Bucchero vases (made from clay that acquired a specific dark colour after firing, which made the vessels look like bronze) were created during the heyday of Etruria ( 7th - 6th centuries BC) for funeral purposes. They were notable for their large size, expressive silhouette and rich decoration. This amphora has two relief belts on the body, which separate the scenes. The lower part shows a procession of riders, an elite part of society to which the deceased could belong. The upper part is decorated with convex elements. The neck on both sides has ebossed heads of a goddess with hairs up to her shoulders, and on the rim there are four similar heads, but smaller in size. The goddess is clearly related to the ritual of death and rebirth, she is a patron of cosmic life. The now lost lid of the vessel was probably decorated with a figure of a rooster - the bird of the sun, messenger of dawn, as a symbol of new life.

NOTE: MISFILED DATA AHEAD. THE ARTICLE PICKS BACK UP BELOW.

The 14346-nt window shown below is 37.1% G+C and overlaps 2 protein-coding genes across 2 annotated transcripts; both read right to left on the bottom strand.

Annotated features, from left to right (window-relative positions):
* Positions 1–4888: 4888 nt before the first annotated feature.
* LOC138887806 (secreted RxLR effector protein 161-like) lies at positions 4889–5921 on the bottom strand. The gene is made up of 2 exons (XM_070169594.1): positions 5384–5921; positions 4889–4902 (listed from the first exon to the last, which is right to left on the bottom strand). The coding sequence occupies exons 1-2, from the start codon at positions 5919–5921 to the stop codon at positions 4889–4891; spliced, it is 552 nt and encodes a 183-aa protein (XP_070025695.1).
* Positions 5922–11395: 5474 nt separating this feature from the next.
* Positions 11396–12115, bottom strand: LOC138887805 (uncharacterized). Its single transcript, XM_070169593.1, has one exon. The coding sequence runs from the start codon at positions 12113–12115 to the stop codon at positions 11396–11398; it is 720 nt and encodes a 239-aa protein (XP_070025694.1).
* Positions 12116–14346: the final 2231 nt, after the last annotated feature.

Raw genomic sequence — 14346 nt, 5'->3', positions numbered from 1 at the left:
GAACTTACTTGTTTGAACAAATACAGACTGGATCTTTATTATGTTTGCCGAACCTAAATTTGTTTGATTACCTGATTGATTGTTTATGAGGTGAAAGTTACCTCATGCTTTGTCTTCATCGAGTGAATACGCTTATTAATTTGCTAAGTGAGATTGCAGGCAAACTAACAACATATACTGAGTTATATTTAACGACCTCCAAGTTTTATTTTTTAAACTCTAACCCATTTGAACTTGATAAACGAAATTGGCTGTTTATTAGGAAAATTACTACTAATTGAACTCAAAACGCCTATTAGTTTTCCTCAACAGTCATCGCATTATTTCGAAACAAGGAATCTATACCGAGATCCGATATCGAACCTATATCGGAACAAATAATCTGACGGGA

The amphora is reassembled from large fragments with tinted filled in losses. Before restoration, the clay was damp and dirty, attachments with heads were falling off.